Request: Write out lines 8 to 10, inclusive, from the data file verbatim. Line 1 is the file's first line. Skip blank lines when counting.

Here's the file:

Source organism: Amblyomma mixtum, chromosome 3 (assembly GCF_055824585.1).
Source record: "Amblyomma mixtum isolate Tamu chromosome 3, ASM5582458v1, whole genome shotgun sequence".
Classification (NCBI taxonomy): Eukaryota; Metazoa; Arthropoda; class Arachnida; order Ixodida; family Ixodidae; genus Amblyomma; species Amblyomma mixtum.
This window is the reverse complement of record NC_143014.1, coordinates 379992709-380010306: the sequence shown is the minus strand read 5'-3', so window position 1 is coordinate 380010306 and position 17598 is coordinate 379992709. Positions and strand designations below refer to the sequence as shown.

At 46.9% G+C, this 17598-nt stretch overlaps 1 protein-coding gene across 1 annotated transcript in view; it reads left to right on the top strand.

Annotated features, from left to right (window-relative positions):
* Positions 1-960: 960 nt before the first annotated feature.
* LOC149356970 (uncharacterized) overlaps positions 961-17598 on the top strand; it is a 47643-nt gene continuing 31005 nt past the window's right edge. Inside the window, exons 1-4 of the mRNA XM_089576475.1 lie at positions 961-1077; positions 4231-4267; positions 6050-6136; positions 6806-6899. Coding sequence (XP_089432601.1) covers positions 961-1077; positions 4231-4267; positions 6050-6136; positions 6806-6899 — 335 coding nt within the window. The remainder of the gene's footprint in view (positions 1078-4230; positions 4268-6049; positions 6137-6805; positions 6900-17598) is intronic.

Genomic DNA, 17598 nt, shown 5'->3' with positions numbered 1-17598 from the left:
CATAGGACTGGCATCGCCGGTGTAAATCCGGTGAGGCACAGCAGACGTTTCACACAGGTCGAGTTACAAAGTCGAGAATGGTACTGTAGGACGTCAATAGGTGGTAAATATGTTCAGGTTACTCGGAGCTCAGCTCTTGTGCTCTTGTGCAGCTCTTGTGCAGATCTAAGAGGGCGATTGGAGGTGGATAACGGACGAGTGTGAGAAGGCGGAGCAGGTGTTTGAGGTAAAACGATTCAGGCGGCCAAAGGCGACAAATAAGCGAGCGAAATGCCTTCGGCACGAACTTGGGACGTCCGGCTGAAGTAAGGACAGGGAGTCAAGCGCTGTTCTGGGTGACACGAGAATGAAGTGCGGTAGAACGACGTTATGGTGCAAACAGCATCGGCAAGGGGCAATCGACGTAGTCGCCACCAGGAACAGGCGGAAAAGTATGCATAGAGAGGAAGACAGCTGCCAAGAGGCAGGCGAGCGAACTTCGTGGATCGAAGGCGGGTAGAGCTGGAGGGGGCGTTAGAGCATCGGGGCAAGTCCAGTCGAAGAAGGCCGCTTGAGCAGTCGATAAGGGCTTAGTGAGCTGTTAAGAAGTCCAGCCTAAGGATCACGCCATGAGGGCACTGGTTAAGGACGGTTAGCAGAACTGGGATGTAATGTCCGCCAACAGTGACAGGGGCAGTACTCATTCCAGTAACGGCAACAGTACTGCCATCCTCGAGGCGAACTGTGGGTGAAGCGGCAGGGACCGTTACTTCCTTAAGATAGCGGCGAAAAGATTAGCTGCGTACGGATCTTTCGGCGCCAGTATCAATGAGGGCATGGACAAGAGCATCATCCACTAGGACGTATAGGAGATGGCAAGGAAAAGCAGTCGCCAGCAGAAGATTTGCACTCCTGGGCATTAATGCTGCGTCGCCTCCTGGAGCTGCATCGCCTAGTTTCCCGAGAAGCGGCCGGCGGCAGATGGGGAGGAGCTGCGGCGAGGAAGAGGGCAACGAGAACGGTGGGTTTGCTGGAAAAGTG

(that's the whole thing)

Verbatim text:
* LOC149356970 (uncharacterized) overlaps positions 961-17598 on the top strand; it is a 47643-nt gene continuing 31005 nt past the window's right edge. Inside the window, exons 1-4 of the mRNA XM_089576475.1 lie at positions 961-1077; positions 4231-4267; positions 6050-6136; positions 6806-6899. Coding sequence (XP_089432601.1) covers positions 961-1077; positions 4231-4267; positions 6050-6136; positions 6806-6899 — 335 coding nt within the window. The remainder of the gene's footprint in view (positions 1078-4230; positions 4268-6049; positions 6137-6805; positions 6900-17598) is intronic.

Genomic DNA, 17598 nt, shown 5'->3' with positions numbered 1-17598 from the left:
CATAGGACTGGCATCGCCGGTGTAAATCCGGTGAGGCACAGCAGACGTTTCACACAGGTCGAGTTACAAAGTCGAGAATGGTACTGTAGGACGTCAATAGGTGGTAAATATGTTCAGGTTACTCGGAGCTCAGCTCTTGTGCTCTTGTGCAGCTCTTGTGCAGATCTAAGAGGGCGATTGGAGGTGGATAACGGACGAGTGTGAGAAGGCGGAGCAGGTGTTTGAGGTAAAACGATTCAGGCGGCCAAAGGCGACAAATAAGCGAGCGAAATGCCTTCGGCACGAACTTGGGACGTCCGGCTGAAGTAAGGACAGGGAGTCAAGCGCTGTTCTGGGTGACACGAGAATGAAGTGCGGTAGAACGACGTTATGGTGCAAACAGCATCGGCAAGGGGCAATCGACGTAGTCGCCACCAGGAACAGGCGGAAAAGTATGCATAGAGAGGAAGACAGCTGCCAAGAGGCAGGCGAGCGAACTTCGTGGATCGAAGGCGGGTAGAGCTGGAGGGGGCGTTAGAGCATCGGGGCAAGTCCAGTCGAAGAAGGCCGCTTGAGCAGTCGATAAGGGCTTAGTGAGCTGTTAAGAAGTCCAGCCTAAGGATCACGCCATGAGGGCACTGGTTAAGGACGGTTAGCAGAACTGGGATGTAATGTCCGCCAACAGTGACAGGGGCAGTACTCATTCCAGTAACGGCAACAGTACTGCCATCCTCGAGGCGAACTGTGGGTGAAGCGGCAGGGACCGTTACTTCCTTAAGATAGCGGCGAAAAGATTAGCTGCGTACGGATCTTTCGGCGCCAGTATCAATGAGGGCATGGACAAGAGCATCATCCACTAGGACGTATAGGAGATGGCAAGGAAAAGCAGTCGCCAGCAGAAGATTTGCACTCCTGGGCATTAATGCTGCGTCGCCTCCTGGAGCTGCATCGCCTAGTTTCCCGAGAAGCGGCCGGCGGCAGATGGGGAGGAGCTGCGGCGAGGAAGAGGGCAACGAGAACGGTGGGTTTGCTGGAAAAGTG